In this lesson, students analyze primary source documents in an effort to answer the central historical question: Was JFK a strong supporter of Civil Rights? First, the teacher streams a video clip from Discovery Education on JFK and civil rights. Students form a hypothesis and discuss whether JFK was ‘strongŰŞ on civil rights based on this. Students then read a 1963 JFK speech supporting the Civil Rights Act; as a class, they answer sourcing, close reading and context questions and revisit their hypothesis. Students then read John LewisŰŞs controversial original draft of the speech he delivered at the March on Washington. They answer guiding questions which corroborate both documents and attempt to reach a conclusion. If there is time, the teacher may bookend the lesson with another clip which shows how LBJ signed the eventual law into action.
In this lesson, students analyze primary source documents in an effort to answer the central historical question: Who was primarily responsible for the Cold War: the United States or the Soviet Union? The teacher begins with a timeline and brief PowerPoint to set up early Cold War chronology. Students then receive 2 documentsŰÓChurchillŰŞs “Iron Curtain” speech and the “Truman Doctrine” speechŰÓanswer guiding questions and formulating an initial (probably pro-American) hypothesis. They then corroborate this with another 2 documentsŰÓa telegram by Soviet ambassador Novikov and a critical speech by Henry WallaceŰÓand formulate another (perhaps more sympathetic to the Soviet position) hypothesis. Students share answers and discuss as a class: which hypothesis is more believable? What further evidence would you like to see?
In this lesson, students analyze primary source documents in an effort to answer the central historical question: Why did the Russians pull their missiles out of Cuba? The teacher begins by recapping the Cold War and the presence of missiles in Cuba and streams a video clip from Discovery Education about the Crisis and the negotiations that ended it. Students then analyze, in pairs, 3 documents: 1) a letter from Chairman Khrushchev to President Kennedy, 2) a letter from Kennedy to Khrushchev, and 3) a cable from Soviet ambassador Dobrynin to his foreign ministry. For each, they answer guiding questions. A final class discussion addresses the documents: What kind of a deal was struck? Why was it secret? Does the class textbook mention it?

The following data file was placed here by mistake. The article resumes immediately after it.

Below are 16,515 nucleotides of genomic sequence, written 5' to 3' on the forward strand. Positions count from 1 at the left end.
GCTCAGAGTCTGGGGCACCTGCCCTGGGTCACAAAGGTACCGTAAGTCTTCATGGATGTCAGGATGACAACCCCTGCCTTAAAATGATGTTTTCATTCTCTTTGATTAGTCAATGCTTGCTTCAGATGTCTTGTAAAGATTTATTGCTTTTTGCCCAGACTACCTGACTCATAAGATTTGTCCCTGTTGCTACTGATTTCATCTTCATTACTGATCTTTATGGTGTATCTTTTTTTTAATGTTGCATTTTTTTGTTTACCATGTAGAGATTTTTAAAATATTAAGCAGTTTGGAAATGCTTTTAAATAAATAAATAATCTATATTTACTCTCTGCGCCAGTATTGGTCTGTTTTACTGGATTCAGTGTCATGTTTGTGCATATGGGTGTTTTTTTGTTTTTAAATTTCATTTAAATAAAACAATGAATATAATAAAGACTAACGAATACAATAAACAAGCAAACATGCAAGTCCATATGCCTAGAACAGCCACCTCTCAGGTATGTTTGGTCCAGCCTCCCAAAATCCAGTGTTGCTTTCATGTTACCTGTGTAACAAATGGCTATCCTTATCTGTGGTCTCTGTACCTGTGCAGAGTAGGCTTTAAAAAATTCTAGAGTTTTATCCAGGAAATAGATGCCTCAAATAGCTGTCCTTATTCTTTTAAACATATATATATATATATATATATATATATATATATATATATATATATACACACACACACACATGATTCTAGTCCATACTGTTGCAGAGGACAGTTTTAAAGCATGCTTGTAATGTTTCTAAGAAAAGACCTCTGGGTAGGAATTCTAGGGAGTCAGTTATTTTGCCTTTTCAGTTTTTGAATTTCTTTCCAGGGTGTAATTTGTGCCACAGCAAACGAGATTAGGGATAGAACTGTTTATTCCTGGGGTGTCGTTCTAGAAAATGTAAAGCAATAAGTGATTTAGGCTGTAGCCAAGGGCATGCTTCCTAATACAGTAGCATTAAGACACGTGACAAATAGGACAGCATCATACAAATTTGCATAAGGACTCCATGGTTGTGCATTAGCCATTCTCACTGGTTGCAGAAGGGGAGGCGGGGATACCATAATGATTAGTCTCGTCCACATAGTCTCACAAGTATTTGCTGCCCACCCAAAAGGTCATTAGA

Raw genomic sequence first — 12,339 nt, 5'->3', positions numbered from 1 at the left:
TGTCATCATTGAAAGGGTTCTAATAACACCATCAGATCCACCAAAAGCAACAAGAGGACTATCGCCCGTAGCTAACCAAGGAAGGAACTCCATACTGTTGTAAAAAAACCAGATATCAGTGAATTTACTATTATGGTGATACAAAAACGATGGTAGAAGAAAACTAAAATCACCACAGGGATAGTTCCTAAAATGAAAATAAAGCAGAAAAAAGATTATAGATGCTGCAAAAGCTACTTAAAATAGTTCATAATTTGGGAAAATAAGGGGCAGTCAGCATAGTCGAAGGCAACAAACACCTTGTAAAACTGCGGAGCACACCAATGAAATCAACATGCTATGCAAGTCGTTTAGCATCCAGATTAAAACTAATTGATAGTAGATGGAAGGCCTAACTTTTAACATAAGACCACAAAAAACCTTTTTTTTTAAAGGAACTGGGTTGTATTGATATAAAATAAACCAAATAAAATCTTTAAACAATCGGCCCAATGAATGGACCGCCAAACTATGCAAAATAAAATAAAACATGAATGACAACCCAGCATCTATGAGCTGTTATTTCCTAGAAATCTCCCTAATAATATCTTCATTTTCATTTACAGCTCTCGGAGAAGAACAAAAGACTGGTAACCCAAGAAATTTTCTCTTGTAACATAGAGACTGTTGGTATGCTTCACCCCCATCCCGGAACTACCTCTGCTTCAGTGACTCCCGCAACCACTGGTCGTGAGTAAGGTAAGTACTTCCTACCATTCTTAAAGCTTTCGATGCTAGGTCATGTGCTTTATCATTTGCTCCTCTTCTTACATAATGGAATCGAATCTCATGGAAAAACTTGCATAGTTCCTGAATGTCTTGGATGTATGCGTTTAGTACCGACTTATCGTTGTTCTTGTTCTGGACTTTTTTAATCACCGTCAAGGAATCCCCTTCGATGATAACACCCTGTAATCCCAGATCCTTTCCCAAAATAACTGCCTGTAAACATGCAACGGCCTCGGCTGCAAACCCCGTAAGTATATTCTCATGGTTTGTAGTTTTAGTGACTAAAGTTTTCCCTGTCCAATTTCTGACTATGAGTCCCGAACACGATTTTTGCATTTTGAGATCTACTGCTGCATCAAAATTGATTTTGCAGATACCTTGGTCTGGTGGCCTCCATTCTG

In this lesson, students study primary and secondary sources in an effort to answer the central historical question: Why did the Founders write the Declaration of Independence? Students will examine contrasting views by two historians. Then they will read the preamble of the Declaration (2 versions of varying reading complexity are provided) and rewrite it in their own words. Students will also examine a simplified list of the grievances against King George specified in the Declaration. Finally, students and teacher attempt to answer the central question and determine which featured historian has the better argument.
In this lesson, students analyze primary source documents in an effort to answer the central historical question: Did Lincoln free the slaves or did the slaves free themselves? The teacher may use background information (provided) to set up the topic. Students then examine 2 documents: 1) LincolnŰŞs text of the Proclamation itself and 2) an 1881 recollection by Frederick Douglass on a meeting with Lincoln. For each, students answer worksheet questions in pairs and then fill out a graphic organizer to reach a conclusion. A final class discussion ends the lesson.